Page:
<jgarzik> another example of mempool-on-startup being useful to miners: https://bitcointalk.org/index.php?topic=152348.msg1617466#msg1617466
<jgarzik> again, I ponder a -mempool-on-startup command line flag
<jgarzik> default off, but present for miners

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March 12, 2013, 09:34:21 PM
 #50

I also understand why the 0.8 chain was chosen: if the 0.7 chains was chosen, double-spends would even now still be possible against merchants who are still asleep about the issue, which is worse.

That's exactly the wrong way round. The 0.7 chain was chosen, because this would have happened if the 0.8 one would have been chosen.

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March 12, 2013, 09:42:24 PM
 #51

I also understand why the 0.8 chain was chosen: if the 0.7 chains was chosen, double-spends would even now still be possible against merchants who are still asleep about the issue, which is worse.

That's exactly the wrong way round. The 0.7 chain was chosen, because this would have happened if the 0.8 one would have been chosen.

thanks, fixed in my post

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March 12, 2013, 09:48:43 PM
 #52

If I am reading this correctly, it could only happen during this weird period when we had several blockchains floating around. Is that correct?

Correct. Nothing to see here....
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March 12, 2013, 09:52:40 PM
 #53

I also understand why the 0.8 chain was chosen: if the 0.7 chains was chosen, double-spends would even now still be possible against merchants who are still asleep about the issue, which is worse.

That's exactly the wrong way round. The 0.7 chain was chosen, because this would have happened if the 0.8 one would have been chosen.


If the 0.8 chain was chosen, no double spends would have happened since RPC interface on 0.7 clients was stopped and client showed a 'you might need to upgrade/downgrade' message.

At least for me, ironically it made me upgrade to 0.8, because i noticed it before the threads started.

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March 12, 2013, 10:51:45 PM
 #54

Oh my god... Do we blame the services? Or the client upgrade?

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March 12, 2013, 11:01:13 PM
 #55

Oh my god... Do we blame the services? Or the client upgrade?

That's easy : blame Canada !

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March 12, 2013, 11:36:35 PM
 #56

Oh my god... Do we blame the services? Or the client upgrade?

That's easy : blame Canada !

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March 12, 2013, 11:37:38 PM
 #57

Oh my god... Do we blame the services? Or the client upgrade?

That's easy : blame Canada !

http://www.youtube.com/watch?v=bOR38552MJA

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March 12, 2013, 11:44:58 PM
 #58

How does one detect a fork?

Run several versions of Bitcoin and if they start to mutually deviate over three blocks then that is either a fork or is, a least, sufficient reason for merchants to go into safe mode. Sounds to me like a business opportunity.

Actually, if this is implemented, it would make it much safer for alternative full Bitcoin clients to operate because we could detect the inevitable chain splits quickly and safely.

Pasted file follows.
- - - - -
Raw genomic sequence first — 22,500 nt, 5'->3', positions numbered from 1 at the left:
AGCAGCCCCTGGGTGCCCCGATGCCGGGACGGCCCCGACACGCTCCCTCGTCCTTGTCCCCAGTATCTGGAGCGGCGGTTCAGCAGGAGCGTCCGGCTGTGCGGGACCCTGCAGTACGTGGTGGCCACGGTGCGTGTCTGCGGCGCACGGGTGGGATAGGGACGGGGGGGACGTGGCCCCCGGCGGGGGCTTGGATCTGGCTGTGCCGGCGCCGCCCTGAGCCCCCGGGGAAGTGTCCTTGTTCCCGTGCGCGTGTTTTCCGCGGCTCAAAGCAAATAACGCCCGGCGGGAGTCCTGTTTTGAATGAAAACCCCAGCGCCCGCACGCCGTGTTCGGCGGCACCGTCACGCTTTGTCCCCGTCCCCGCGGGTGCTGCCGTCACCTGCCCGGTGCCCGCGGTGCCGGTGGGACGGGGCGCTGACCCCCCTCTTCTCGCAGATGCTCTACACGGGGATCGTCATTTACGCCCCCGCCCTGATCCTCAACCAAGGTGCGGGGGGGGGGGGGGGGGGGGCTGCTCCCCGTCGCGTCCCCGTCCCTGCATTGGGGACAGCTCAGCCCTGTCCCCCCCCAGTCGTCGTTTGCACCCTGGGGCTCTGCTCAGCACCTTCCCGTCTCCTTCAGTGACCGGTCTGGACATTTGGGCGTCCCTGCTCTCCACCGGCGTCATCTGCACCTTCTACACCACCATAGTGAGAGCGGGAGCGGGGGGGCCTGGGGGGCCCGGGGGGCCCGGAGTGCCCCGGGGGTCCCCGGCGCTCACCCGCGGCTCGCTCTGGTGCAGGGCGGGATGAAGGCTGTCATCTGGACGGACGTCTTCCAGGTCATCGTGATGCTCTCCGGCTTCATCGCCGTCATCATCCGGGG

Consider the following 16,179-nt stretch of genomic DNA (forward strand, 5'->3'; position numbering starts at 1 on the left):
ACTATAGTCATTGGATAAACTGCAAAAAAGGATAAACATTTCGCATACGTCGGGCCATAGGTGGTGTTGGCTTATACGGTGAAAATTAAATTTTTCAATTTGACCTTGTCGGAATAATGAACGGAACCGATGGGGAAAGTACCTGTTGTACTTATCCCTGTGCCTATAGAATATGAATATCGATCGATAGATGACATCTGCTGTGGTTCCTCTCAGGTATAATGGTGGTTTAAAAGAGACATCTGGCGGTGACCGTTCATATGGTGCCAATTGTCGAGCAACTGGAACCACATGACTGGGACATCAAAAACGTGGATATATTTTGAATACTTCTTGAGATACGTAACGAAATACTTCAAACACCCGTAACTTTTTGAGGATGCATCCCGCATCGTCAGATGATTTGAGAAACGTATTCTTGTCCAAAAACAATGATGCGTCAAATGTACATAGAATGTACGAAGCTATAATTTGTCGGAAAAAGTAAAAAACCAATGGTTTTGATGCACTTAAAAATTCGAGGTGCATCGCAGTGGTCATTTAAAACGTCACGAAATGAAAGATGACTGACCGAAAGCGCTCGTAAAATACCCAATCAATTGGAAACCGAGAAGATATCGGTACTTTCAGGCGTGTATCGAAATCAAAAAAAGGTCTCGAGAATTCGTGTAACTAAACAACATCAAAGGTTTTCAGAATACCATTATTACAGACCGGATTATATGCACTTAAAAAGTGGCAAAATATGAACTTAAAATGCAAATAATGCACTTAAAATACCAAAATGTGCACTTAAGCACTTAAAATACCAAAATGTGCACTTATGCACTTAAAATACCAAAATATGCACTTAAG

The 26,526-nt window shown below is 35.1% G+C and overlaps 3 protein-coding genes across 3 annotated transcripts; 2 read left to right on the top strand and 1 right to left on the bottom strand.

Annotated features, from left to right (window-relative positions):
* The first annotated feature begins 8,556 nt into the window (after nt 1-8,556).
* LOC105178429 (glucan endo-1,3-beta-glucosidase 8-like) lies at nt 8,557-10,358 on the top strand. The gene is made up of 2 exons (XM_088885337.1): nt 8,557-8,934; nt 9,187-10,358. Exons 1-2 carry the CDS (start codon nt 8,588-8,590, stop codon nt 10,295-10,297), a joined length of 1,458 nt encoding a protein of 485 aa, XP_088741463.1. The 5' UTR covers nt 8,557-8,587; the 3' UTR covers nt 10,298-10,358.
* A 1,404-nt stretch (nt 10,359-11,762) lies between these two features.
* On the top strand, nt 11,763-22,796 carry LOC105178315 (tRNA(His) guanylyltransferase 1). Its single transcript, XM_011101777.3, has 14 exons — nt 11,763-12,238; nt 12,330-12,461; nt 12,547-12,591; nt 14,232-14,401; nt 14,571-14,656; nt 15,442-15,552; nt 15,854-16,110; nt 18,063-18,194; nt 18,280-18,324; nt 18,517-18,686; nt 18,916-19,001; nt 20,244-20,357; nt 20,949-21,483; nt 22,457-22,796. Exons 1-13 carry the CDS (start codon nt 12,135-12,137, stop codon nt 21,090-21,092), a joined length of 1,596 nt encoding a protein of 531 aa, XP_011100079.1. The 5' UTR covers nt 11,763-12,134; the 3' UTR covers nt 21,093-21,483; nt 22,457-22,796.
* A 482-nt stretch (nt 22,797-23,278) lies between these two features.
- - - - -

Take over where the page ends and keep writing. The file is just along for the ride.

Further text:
You're reading my mind bro. 

Any service handling serious amounts of BTC should be running a .7 (stable) and a .8 (beta) while checking the outputs for diff.

Also, why didn't .7's large block problem show up on testnet?


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March 13, 2013, 12:03:37 AM
 #59

well this is a fine mess one block chain goes sailing of into the abyss, but on the way people still think it ok and so cash in on int

it was the *other block chain* that was actually the real one, with no record of what is no longer the truth.

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March 13, 2013, 12:22:57 AM
 #60

Also, why didn't .7's large block problem show up on testnet?

I suspect because nobody was testing for this problem.

Client testing needs to be radically improved if bitcoin is going to be a success.
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March 13, 2013, 12:24:25 AM
 #61

Also, why didn't .7's large block problem show up on testnet?

I suspect because nobody was testing for this problem.

Client testing needs to be radically improved if bitcoin is going to be a success.


agreed. unfortunately it's kinda difficult. i mean, as someone involved in the testing of bitcoin, i have one pc, with one OS. the tests i can do are limited.

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March 13, 2013, 12:27:40 AM
 #62

Excuse my non-technical, conceptual-only questions / thoughts / checking if I have this right in my head:


1)  There was no *permanent*  "double spend" right?   i.e. the transaction on the .8 fork would have eventually been orphaned / dumped / never credited to the address specified in the .8 block?

2)  The risk here (and reason why SwC shut off all deposits / withdraws for a few hrs until this was resolved) was that during this very odd period a sophisticated user could use multiple 0-conf services that would all at the same time believe they were getting the same coins, but after the blockchain becomes 1 again only 1 of the transactions would actually be included in the "real" blockchain?
In theory this didn't just affect 0-confirmation services. The transaction on the 0.8 side of the double-spend got 15 confirmations on that fork before it was invalidated by the conflicting transaction from the 0.7 side of the fork, which is more confirmations than anyone requires.

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March 13, 2013, 01:06:33 AM
 #63

Excuse my non-technical, conceptual-only questions / thoughts / checking if I have this right in my head: